Recent research is fueling the argument that the benefits of fluoridation donâ€™t outweigh the risks.
Fluoridation--to date, there isn’t a clear consensus regarding the real benefits or dangers of this intervention among dental professionals and members of the public. This issue appeared in the news again after several communities across the United States began debating, again, whether fluoride should continue to be added to public drinking water systems. While it’s certainly not the first time this debate has occurred, recent research is fueling the argument that the benefits of fluoridation don’t outweigh the risks.
The history of fluoridation in America began in 1901, when a dentist in Colorado discovered that many patients living in the area around his practice had prominent brown stains on their teeth that could not be removed. Through collaborative efforts, dental researchers discovered that the stains were caused by excessive exposure to fluoride in the area’s water supply. It was also discovered that patients with the prominent stains also had teeth that were remarkably resistant to decay.
After more research, cities and towns started adding fluoride to drinking water supplies in 1945. Scientists measured rates of tooth decay among populations with access to fluoridated water, and they noted that these populations had a lower incidence of decay compared to people with no access to fluoride treatment. This was a great scientific breakthrough, and the results compelled dental organizations to recommend exposure to fluoride through drinking water and additives in oral health products, like toothpaste.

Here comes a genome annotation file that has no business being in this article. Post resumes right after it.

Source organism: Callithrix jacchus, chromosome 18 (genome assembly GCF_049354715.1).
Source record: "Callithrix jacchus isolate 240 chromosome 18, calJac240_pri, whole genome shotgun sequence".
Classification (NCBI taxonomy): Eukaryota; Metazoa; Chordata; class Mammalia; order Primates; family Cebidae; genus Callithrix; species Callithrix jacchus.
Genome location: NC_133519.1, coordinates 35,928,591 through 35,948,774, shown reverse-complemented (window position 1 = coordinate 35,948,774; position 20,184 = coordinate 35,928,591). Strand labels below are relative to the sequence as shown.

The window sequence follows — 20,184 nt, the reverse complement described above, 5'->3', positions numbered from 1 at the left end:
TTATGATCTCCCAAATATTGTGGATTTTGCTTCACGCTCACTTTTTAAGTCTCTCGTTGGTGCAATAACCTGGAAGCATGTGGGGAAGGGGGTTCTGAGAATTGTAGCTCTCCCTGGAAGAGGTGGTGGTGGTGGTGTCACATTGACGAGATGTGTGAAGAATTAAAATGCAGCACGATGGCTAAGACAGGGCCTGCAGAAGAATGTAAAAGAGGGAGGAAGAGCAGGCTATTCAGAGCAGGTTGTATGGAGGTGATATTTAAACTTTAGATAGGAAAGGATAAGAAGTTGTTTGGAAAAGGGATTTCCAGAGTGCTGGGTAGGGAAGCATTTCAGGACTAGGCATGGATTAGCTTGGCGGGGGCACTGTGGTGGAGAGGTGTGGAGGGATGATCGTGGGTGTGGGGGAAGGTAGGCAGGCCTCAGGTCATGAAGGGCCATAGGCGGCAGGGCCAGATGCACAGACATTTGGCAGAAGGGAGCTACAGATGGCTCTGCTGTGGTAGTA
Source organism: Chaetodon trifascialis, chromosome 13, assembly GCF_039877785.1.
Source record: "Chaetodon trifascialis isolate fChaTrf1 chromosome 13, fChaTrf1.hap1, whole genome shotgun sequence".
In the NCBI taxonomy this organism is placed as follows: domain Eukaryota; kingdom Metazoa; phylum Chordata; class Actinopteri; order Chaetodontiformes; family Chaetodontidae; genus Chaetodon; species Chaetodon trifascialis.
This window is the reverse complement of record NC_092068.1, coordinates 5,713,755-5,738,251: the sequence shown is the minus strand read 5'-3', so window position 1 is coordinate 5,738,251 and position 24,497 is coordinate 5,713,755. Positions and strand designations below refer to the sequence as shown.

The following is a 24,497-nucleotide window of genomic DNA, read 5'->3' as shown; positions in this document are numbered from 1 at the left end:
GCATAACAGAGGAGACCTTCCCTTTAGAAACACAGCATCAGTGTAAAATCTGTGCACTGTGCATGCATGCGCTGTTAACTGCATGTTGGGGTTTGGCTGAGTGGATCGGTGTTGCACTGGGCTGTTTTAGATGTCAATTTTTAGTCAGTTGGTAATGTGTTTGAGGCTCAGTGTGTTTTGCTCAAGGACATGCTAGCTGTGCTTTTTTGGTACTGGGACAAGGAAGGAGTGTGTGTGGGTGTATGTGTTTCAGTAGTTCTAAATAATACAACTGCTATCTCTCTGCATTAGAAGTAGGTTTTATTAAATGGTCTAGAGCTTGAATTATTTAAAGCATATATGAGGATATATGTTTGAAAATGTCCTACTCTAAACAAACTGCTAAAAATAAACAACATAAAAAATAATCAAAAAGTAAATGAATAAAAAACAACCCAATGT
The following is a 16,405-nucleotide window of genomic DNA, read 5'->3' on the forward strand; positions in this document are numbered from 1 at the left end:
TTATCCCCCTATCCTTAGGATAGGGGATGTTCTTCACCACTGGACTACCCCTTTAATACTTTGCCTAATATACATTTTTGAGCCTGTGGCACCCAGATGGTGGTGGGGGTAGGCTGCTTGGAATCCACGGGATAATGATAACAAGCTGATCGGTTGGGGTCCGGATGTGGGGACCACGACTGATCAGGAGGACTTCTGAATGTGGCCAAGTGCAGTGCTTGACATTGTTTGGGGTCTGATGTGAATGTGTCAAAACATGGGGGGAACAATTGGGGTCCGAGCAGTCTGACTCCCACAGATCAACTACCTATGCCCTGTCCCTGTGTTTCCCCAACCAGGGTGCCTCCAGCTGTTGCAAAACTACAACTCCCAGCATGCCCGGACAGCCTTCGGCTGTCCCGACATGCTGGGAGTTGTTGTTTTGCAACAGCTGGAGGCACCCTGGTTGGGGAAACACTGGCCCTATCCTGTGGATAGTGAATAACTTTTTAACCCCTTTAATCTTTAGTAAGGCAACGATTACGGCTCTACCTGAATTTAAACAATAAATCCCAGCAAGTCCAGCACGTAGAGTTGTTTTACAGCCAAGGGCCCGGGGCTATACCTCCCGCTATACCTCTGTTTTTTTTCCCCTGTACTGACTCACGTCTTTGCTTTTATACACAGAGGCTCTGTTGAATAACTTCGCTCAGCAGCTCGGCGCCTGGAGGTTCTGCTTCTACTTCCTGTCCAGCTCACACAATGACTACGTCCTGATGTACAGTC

Does Fluoride Cause More Harm than Good?
Thanks to the Internet, the public has more access to medical and scientific information than ever before. Certain interest groups have formed, sharing the opinion that fluoridation is not a necessary or even beneficial treatment. In fact, they claim that the treatment does more harm than good, and that efforts to expose the American public to fluoride should be stopped.
One such group, the Fluoride Action Network, questions the need for the public to be exposed to continued fluoridation, especially since fluoride is available in multiple products, from toothpaste to mouth rinses. On their website, the group claims that, as of September 2016, 50 out of 57 separate studies conducted in China, India, Iran, and Mexico have shown a relationship in humans between elevated fluoride exposure and a reduced intelligence quotient (IQ). The human studies were based on IQ examinations in more than 12,000 children, but it was also noted that many of the studies failed to control for other key factors that could be relevant, including parental education level, socioeconomic status, and exposure to other environmental contaminants like lead or arsenic.
In addition to decreased IQ, other people claim that exposure to fluoride contributes to increases in hip and other non-vertebral fracture rates. Some research has found that fluoride has potent effects on bone cell function, bone structure, and bone strength--in quantities that far exceed those found in drinking water.